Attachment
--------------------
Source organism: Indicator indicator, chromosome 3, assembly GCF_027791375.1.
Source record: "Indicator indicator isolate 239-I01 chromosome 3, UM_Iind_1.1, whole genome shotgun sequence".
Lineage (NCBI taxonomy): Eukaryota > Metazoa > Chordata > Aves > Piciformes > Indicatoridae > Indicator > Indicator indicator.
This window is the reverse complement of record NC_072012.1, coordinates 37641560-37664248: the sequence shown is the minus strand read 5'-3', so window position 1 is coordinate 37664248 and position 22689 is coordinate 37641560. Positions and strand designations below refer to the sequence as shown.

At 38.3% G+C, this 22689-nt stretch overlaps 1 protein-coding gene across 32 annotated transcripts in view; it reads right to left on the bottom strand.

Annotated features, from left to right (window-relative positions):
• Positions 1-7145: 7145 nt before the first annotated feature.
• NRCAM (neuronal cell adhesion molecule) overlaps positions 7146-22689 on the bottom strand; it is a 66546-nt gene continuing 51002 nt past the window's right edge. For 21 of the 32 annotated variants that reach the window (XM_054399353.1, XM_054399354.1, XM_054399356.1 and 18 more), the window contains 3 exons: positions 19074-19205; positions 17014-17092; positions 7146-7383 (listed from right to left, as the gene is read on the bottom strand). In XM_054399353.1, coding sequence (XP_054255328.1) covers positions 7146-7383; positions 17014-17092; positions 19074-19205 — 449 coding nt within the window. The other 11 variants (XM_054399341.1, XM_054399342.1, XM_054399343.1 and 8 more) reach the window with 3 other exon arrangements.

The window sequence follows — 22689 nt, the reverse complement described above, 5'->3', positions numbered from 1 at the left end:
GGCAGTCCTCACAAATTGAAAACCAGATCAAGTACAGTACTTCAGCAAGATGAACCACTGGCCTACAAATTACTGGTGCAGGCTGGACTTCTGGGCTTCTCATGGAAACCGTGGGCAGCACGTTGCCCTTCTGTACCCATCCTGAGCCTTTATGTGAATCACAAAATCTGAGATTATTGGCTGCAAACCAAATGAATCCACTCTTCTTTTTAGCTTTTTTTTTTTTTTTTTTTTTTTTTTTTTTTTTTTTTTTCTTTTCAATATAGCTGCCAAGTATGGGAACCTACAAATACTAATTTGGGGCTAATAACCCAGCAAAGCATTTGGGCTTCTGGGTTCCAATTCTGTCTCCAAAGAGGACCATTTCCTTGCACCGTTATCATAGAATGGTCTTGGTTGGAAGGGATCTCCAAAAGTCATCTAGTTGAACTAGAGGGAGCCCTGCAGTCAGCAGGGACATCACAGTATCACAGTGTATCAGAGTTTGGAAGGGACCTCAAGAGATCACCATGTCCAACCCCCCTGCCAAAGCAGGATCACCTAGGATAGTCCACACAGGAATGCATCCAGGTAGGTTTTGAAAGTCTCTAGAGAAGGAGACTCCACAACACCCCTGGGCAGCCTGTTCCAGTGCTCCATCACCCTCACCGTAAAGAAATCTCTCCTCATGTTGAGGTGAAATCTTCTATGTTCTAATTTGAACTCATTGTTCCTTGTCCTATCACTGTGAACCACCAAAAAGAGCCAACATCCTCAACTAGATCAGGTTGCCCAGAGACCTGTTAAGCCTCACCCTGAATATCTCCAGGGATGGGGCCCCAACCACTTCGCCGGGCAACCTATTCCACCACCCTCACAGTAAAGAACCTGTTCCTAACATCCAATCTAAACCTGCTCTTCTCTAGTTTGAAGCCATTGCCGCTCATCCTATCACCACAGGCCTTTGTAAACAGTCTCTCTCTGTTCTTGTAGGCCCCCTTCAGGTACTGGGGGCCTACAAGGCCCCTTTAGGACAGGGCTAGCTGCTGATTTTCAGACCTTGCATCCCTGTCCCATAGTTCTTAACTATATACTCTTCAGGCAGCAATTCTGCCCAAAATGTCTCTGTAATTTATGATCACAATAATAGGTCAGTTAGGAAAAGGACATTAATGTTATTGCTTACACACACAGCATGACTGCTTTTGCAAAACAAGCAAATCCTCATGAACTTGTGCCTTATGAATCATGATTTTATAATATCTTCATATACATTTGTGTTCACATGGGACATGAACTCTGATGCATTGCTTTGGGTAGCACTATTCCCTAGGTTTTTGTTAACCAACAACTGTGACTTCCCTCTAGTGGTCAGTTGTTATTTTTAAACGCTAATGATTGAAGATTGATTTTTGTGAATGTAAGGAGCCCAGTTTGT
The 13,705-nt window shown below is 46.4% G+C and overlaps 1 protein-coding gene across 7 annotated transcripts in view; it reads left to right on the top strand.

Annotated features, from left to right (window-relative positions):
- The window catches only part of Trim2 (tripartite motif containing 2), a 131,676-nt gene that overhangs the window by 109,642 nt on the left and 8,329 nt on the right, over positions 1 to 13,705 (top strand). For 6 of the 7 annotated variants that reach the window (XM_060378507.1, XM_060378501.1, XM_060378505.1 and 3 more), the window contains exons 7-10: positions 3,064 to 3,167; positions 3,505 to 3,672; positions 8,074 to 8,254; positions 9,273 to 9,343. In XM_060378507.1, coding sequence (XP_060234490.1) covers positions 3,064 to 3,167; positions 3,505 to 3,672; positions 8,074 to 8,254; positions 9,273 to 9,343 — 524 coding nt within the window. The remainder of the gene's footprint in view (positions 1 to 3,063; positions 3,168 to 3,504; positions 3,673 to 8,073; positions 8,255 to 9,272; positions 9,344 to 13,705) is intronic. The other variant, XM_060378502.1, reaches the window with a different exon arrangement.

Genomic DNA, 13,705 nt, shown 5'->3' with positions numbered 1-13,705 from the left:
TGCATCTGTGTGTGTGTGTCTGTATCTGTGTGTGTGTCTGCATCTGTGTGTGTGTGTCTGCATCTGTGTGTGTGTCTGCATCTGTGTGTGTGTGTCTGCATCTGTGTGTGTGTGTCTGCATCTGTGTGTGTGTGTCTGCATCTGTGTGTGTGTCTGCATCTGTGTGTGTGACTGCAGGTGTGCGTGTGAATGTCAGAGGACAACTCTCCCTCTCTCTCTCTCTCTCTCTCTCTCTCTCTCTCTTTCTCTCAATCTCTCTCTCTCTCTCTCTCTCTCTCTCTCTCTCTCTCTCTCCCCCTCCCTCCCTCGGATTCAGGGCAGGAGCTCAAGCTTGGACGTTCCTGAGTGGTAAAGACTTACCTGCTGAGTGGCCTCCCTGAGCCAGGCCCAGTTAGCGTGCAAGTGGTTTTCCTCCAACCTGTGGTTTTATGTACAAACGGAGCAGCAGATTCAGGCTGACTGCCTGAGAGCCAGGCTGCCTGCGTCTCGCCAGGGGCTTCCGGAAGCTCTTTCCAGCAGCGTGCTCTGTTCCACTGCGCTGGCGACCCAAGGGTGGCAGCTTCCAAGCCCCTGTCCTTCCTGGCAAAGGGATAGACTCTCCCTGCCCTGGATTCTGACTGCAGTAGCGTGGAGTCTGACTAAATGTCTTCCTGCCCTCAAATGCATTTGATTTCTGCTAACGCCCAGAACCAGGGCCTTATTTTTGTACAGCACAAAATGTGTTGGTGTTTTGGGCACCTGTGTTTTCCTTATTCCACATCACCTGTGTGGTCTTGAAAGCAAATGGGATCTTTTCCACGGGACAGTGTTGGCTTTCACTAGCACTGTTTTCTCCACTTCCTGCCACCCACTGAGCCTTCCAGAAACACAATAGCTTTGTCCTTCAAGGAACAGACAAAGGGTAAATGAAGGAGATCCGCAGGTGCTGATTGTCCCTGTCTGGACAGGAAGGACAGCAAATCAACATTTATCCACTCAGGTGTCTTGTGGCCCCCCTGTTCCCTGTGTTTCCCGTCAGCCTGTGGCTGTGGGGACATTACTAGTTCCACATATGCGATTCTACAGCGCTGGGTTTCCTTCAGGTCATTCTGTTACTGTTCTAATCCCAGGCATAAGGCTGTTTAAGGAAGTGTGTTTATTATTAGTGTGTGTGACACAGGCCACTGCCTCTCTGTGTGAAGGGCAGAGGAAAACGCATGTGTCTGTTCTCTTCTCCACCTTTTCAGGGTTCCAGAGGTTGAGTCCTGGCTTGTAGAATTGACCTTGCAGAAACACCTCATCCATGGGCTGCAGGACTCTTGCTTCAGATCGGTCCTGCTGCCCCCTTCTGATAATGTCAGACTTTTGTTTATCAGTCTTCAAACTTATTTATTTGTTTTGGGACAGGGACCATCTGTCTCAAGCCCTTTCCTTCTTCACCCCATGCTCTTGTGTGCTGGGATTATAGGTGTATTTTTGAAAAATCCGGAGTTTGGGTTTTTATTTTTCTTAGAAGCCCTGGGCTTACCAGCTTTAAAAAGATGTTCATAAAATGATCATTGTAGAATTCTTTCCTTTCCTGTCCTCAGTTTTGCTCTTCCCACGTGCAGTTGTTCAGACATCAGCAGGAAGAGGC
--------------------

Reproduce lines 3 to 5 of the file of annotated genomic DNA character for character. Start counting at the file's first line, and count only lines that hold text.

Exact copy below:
Lineage (NCBI taxonomy): Eukaryota > Metazoa > Chordata > Aves > Piciformes > Indicatoridae > Indicator > Indicator indicator.
This window is the reverse complement of record NC_072012.1, coordinates 37641560-37664248: the sequence shown is the minus strand read 5'-3', so window position 1 is coordinate 37664248 and position 22689 is coordinate 37641560. Positions and strand designations below refer to the sequence as shown.

At 38.3% G+C, this 22689-nt stretch overlaps 1 protein-coding gene across 32 annotated transcripts in view; it reads right to left on the bottom strand.